“Concerning the ‘Interview,'” a previously unpublished essay written by Mark Twain in 1889 or 1890, debuted on the PBS NewsHour Web site Wednesday night following a reading on the show by Robert Hirst, general editor of the Mark Twain Project at the University of California, Berkeley.
Wednesday’s installment of NewsHour also featured a report by correspondent Spencer Michels on the publishing of Twain’s autobiography later this year.
The essay features Twain tearing into the style of questioning from journalists back at the time when yellow journalism was spreading like wildfire, and he compared reporters with a cyclone “which comes with the gracious purpose of cooling off a sweltering village and is not aware afterward that it has done that village anything but a favor.”
NewsHour Extra also featured a lesson plan for teachers.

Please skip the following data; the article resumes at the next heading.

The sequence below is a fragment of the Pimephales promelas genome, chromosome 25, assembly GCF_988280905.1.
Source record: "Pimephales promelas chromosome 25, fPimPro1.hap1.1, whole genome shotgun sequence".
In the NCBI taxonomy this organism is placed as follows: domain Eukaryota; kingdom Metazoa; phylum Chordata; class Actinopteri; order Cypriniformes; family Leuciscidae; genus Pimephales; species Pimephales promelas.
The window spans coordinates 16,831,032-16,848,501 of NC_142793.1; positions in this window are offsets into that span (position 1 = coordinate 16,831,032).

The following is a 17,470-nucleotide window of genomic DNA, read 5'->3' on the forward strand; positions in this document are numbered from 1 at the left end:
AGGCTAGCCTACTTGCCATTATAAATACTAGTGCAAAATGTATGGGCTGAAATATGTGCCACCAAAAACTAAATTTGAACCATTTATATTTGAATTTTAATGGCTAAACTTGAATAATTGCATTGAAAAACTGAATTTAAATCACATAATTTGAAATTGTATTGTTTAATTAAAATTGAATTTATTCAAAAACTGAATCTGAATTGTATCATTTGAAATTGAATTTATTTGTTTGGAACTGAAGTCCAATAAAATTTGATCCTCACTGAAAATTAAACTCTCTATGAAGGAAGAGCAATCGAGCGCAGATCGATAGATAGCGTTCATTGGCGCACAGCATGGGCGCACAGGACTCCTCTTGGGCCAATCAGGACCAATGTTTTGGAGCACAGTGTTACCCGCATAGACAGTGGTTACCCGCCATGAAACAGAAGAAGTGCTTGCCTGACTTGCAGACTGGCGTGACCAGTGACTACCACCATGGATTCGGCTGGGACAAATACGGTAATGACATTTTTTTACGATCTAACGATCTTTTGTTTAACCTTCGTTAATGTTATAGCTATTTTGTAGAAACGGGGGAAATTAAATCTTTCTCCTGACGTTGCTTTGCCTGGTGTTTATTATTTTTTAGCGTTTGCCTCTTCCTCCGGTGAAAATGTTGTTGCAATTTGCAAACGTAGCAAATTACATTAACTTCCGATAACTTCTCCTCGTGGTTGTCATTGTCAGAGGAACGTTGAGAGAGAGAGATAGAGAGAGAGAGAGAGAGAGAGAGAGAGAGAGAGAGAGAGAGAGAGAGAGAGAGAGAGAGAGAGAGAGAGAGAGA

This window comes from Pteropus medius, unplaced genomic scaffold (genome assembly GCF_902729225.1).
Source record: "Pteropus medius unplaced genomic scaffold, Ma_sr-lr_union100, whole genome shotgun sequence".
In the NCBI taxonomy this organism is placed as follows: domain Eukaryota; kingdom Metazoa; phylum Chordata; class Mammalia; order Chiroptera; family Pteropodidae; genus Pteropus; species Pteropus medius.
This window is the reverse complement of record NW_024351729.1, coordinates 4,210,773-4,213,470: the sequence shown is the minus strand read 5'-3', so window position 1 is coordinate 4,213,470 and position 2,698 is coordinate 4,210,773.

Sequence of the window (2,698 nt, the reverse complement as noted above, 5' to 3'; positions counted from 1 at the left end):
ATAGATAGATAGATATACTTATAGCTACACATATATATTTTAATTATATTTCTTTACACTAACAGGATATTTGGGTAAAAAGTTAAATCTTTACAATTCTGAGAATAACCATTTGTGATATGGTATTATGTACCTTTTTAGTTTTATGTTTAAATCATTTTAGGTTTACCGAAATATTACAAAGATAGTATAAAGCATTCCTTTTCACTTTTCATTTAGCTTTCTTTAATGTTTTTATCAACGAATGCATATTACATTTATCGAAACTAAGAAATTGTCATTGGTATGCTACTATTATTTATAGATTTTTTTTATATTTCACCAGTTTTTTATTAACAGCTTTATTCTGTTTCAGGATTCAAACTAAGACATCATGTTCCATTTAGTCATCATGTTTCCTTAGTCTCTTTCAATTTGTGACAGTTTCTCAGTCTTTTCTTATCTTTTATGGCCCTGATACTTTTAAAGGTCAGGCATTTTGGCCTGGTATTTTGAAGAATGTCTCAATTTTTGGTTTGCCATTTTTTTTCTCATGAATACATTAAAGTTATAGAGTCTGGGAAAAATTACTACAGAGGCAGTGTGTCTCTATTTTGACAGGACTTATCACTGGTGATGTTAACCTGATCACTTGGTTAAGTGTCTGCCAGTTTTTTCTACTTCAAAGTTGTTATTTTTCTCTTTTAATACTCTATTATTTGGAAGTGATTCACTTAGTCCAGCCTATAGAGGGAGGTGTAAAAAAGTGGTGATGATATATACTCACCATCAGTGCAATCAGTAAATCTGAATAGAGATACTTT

One particularly poignant passage from “Concerning the ‘Interview,'” courtesy of PBS NewsHour:
Yes, you are afraid of the interviewer, and that is not an inspiration. You close your shell; you put yourself on your guard; you try to be colorless; you try to be crafty, and talk all around a matter without saying anything: and when you see it in print, it makes you sick to see how well you succeeded. All the time, at every new change of question, you are alert to detect what it is the interviewer is driving at now, and circumvent him. Especially if you catch him trying to trick you into saying humorous things. And in truth that is what he is always trying to do. He shows it so plainly, works for it so openly and shamelessly, that his very first effort closes up that reservoir, and his next one caulks it tight. I do not suppose that a really humorous thing was ever said to an interviewer since the invention of his uncanny trade. Yet he must have something “characteristic;” so he invents the humorisms himself, and interlards them when he writes up his interview. They are always extravagant, often too wordy, and generally framed in “dialect” — a non-existent and impossible dialect at that. This treatment has destroyed many a humorist. But that is no merit in the interviewer, because he didn’t intend to do it.